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Tore Henriksen

This chapter investigates new international legislation aimed at protecting the fragile polar environment. Climate change and the melting of the sea ice have brought international attention to the Arctic Ocean. The climate change in Arctic has both global and regional environmental implications. Much of the attention has been on the opportunities for new and extended uses of previously inaccessible marine areas. Particularly the prospect of reducing sailing distance between Europe to Asia by the use of the Arctic shipping routes has raised considerable interest. However, shipping through these waters are challenging of several reasons including legal, unavailability of infrastructure, climate and ice conditions. The negotiations of the Polar Code in the IMO come as a recognition of a need of additional and mandatory regulations of shipping in these waters for safety and environmental protection purposes. In this chapter, the safety and pollution prevention regulations of the Polar Code are investigated in order to assess whether the challenges have been addressed. The Arctic coastal States have a particular interest in ensuring safe and environmentally friendly shipping in their waters. The chapter investigates their legislation and whether it may assist in implementing the Polar Code regulations. Of particular interest is the legislation of Canada and Russia, the two major Arctic coastal States. Their legislation of foreign flagged vessels is based on the Arctic exception of the UN Convention on the Law of the Sea (Article 234). The entry into force of the Polar Code in 2017 raises questions on the relationship between the Polar Code and national legislation.

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Elise Johansen and Tore Henriksen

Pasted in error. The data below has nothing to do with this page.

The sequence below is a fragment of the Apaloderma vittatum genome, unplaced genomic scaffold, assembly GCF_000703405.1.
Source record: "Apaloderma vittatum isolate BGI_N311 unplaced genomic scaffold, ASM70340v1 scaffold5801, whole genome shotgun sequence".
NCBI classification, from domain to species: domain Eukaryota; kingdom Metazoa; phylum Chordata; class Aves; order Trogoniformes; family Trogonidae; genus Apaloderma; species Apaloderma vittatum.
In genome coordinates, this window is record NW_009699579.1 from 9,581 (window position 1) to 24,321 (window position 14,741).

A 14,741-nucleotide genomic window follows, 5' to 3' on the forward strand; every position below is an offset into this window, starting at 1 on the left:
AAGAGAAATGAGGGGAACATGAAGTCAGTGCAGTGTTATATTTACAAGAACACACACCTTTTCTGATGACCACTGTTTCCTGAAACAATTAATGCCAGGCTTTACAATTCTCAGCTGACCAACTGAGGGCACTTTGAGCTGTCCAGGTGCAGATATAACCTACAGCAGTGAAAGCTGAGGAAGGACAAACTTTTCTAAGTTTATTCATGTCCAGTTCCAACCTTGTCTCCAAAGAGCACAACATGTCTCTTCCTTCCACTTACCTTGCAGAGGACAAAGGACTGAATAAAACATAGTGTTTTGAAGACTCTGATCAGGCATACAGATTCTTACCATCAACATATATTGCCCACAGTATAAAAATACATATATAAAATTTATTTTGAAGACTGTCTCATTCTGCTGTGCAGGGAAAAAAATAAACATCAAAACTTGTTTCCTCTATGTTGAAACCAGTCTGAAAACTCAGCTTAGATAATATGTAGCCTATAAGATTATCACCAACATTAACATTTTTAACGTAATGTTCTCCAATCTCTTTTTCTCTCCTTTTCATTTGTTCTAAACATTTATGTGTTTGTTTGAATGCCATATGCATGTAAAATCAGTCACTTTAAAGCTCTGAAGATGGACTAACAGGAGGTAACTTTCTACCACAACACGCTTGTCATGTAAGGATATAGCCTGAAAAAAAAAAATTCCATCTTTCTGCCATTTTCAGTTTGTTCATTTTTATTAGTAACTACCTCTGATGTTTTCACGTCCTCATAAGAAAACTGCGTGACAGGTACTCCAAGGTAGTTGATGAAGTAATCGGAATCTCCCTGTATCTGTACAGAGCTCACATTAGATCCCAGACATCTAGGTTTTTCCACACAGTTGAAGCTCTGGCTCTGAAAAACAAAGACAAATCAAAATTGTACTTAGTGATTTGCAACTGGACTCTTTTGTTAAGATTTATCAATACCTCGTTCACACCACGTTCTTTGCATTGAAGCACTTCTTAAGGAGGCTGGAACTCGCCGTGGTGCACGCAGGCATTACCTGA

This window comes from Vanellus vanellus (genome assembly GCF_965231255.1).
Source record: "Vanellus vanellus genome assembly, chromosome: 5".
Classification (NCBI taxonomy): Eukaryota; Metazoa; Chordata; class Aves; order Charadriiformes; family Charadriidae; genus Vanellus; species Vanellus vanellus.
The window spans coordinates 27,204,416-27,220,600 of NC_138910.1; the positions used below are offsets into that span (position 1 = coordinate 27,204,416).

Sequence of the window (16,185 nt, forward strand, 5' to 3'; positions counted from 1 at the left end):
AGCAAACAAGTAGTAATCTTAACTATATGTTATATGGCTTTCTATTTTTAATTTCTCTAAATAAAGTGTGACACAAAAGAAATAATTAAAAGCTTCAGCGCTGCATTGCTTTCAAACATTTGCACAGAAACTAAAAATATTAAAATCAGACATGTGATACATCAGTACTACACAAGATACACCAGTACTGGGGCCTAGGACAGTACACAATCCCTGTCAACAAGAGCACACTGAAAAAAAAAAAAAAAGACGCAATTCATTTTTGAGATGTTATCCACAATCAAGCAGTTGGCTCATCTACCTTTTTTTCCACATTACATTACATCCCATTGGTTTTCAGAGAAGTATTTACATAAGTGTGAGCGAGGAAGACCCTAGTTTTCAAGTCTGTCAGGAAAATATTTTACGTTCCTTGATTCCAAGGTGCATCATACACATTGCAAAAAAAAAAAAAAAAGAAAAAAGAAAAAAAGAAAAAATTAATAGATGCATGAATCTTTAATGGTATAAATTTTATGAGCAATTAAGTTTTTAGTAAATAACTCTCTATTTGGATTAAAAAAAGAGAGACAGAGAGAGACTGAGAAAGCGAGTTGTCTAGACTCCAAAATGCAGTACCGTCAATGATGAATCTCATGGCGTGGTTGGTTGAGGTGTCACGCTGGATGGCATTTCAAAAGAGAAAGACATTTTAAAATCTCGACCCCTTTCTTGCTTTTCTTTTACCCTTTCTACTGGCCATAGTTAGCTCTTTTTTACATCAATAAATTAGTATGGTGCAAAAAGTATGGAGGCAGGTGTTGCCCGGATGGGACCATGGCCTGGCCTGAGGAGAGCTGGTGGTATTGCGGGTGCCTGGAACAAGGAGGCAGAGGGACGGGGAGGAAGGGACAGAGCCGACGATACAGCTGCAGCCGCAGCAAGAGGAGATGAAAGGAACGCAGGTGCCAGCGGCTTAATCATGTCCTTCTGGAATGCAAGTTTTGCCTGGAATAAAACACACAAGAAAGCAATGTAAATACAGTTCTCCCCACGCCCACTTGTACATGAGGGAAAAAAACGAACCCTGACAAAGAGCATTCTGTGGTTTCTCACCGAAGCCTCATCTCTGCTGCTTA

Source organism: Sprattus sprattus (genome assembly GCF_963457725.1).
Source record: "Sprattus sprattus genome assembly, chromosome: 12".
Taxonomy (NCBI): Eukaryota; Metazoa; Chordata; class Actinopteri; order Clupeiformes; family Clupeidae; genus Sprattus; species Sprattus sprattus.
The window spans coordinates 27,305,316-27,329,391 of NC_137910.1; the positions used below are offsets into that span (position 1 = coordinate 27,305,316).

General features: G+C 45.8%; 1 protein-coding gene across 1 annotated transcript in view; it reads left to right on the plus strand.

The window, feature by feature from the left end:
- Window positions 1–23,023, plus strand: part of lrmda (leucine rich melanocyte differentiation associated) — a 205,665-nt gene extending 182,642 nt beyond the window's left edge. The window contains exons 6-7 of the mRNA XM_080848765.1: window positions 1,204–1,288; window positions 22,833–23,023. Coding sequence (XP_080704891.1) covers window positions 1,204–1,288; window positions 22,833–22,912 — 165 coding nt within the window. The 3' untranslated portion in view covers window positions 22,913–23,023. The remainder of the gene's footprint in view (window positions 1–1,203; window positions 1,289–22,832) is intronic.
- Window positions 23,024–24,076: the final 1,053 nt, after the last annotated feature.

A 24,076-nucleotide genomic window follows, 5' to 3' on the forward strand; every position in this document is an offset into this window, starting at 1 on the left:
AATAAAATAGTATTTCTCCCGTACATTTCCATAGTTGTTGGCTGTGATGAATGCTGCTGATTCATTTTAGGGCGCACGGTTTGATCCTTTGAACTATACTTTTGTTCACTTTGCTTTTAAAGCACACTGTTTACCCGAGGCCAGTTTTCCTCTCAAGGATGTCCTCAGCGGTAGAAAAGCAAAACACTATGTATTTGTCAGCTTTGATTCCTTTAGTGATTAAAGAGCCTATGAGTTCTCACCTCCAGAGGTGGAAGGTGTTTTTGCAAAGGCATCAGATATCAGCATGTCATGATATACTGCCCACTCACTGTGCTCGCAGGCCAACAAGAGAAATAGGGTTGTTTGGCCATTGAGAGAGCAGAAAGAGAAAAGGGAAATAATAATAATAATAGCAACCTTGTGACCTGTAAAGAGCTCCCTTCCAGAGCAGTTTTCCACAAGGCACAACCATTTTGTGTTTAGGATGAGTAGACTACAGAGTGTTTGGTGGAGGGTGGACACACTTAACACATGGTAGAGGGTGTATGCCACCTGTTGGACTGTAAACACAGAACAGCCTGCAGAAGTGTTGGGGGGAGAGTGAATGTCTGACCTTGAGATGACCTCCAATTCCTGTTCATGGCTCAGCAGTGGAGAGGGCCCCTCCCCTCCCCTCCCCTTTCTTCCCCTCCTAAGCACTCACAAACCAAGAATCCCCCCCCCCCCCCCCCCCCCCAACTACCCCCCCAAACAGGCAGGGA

The Arctic is probably the region in the world most affected by climate change. This is providing an opportunity for new and extended human activities such as fishing further north in previously ice-covered waters, the possibility of navigating through sea routes that are ice-free for longer periods of the year, the prospect of extracting hydrocarbon in areas previously covered by ice, and increased interest from the tourist industry in remote and pristine destinations. This chapter argues that it is now crucial to ensure that the negative impacts of climate change are made as small as possible in the Arctic, and that new uses of the region do not lead to additional stressors on the Arctic environment. A legal framework that enables this must be flexible and responsive. The authors note that the Arctic Council has and will continue to play an important role in improving the knowledge basis for governance and for helping set the policy agenda. Marine protected areas can be important tools in developing protective measures, but these are not frequently used in the Arctic, since they may impinge in high seas freedoms. States, and particularly the IMO, have been key actors in developing responses through the Polar Code on shipping. The Code is shown to be adaptive, but the process by which decisions on navigation have been reached suggests that decisions are unduly politicized, rather than being based on clear scientific evidence. This may be detrimental to the Arctic environment in the longer term.